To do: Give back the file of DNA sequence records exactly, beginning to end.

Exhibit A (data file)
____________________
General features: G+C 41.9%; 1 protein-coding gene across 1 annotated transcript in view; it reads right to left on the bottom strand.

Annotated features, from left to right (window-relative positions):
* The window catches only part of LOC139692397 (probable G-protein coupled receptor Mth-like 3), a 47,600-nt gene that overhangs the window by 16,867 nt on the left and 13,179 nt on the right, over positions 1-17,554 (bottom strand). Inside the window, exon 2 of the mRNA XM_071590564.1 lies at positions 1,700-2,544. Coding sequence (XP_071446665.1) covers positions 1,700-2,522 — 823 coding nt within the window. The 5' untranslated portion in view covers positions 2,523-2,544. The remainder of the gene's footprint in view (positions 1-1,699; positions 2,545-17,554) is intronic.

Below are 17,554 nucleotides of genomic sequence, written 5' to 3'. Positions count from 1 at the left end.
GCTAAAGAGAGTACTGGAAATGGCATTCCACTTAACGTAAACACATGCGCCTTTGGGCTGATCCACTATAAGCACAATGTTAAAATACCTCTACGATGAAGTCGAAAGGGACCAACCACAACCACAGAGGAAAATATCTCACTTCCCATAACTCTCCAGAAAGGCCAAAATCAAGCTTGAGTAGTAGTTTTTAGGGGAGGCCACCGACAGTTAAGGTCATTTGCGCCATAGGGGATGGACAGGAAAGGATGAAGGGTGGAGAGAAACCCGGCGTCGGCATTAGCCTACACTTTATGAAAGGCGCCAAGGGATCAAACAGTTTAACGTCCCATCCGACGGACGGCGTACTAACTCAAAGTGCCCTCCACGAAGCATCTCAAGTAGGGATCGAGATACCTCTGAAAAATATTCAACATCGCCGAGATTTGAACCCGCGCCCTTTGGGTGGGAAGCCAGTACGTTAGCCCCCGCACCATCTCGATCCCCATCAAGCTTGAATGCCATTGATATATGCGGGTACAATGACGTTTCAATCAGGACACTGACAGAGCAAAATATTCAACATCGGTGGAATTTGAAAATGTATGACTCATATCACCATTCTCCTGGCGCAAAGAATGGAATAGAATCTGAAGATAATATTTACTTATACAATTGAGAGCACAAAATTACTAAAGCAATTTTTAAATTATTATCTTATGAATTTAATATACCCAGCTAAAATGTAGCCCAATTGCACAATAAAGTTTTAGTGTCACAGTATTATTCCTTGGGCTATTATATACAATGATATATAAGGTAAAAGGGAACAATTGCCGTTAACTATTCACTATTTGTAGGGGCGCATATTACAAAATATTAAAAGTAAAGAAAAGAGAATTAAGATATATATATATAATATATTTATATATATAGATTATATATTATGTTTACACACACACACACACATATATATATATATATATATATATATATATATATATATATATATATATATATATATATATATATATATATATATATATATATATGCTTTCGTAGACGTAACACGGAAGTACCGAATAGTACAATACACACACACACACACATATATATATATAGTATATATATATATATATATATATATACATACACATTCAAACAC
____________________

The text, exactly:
General features: G+C 41.9%; 1 protein-coding gene across 1 annotated transcript in view; it reads right to left on the bottom strand.

Annotated features, from left to right (window-relative positions):
* The window catches only part of LOC139692397 (probable G-protein coupled receptor Mth-like 3), a 47,600-nt gene that overhangs the window by 16,867 nt on the left and 13,179 nt on the right, over positions 1-17,554 (bottom strand). Inside the window, exon 2 of the mRNA XM_071590564.1 lies at positions 1,700-2,544. Coding sequence (XP_071446665.1) covers positions 1,700-2,522 — 823 coding nt within the window. The 5' untranslated portion in view covers positions 2,523-2,544. The remainder of the gene's footprint in view (positions 1-1,699; positions 2,545-17,554) is intronic.

Below are 17,554 nucleotides of genomic sequence, written 5' to 3'. Positions count from 1 at the left end.
GCTAAAGAGAGTACTGGAAATGGCATTCCACTTAACGTAAACACATGCGCCTTTGGGCTGATCCACTATAAGCACAATGTTAAAATACCTCTACGATGAAGTCGAAAGGGACCAACCACAACCACAGAGGAAAATATCTCACTTCCCATAACTCTCCAGAAAGGCCAAAATCAAGCTTGAGTAGTAGTTTTTAGGGGAGGCCACCGACAGTTAAGGTCATTTGCGCCATAGGGGATGGACAGGAAAGGATGAAGGGTGGAGAGAAACCCGGCGTCGGCATTAGCCTACACTTTATGAAAGGCGCCAAGGGATCAAACAGTTTAACGTCCCATCCGACGGACGGCGTACTAACTCAAAGTGCCCTCCACGAAGCATCTCAAGTAGGGATCGAGATACCTCTGAAAAATATTCAACATCGCCGAGATTTGAACCCGCGCCCTTTGGGTGGGAAGCCAGTACGTTAGCCCCCGCACCATCTCGATCCCCATCAAGCTTGAATGCCATTGATATATGCGGGTACAATGACGTTTCAATCAGGACACTGACAGAGCAAAATATTCAACATCGGTGGAATTTGAAAATGTATGACTCATATCACCATTCTCCTGGCGCAAAGAATGGAATAGAATCTGAAGATAATATTTACTTATACAATTGAGAGCACAAAATTACTAAAGCAATTTTTAAATTATTATCTTATGAATTTAATATACCCAGCTAAAATGTAGCCCAATTGCACAATAAAGTTTTAGTGTCACAGTATTATTCCTTGGGCTATTATATACAATGATATATAAGGTAAAAGGGAACAATTGCCGTTAACTATTCACTATTTGTAGGGGCGCATATTACAAAATATTAAAAGTAAAGAAAAGAGAATTAAGATATATATATATAATATATTTATATATATAGATTATATATTATGTTTACACACACACACACACATATATATATATATATATATATATATATATATATATATATATATATATATATATATATATATATATATATATATATATATATATGCTTTCGTAGACGTAACACGGAAGTACCGAATAGTACAATACACACACACACACACATATATATATATAGTATATATATATATATATATATATATACATACACATTCAAACAC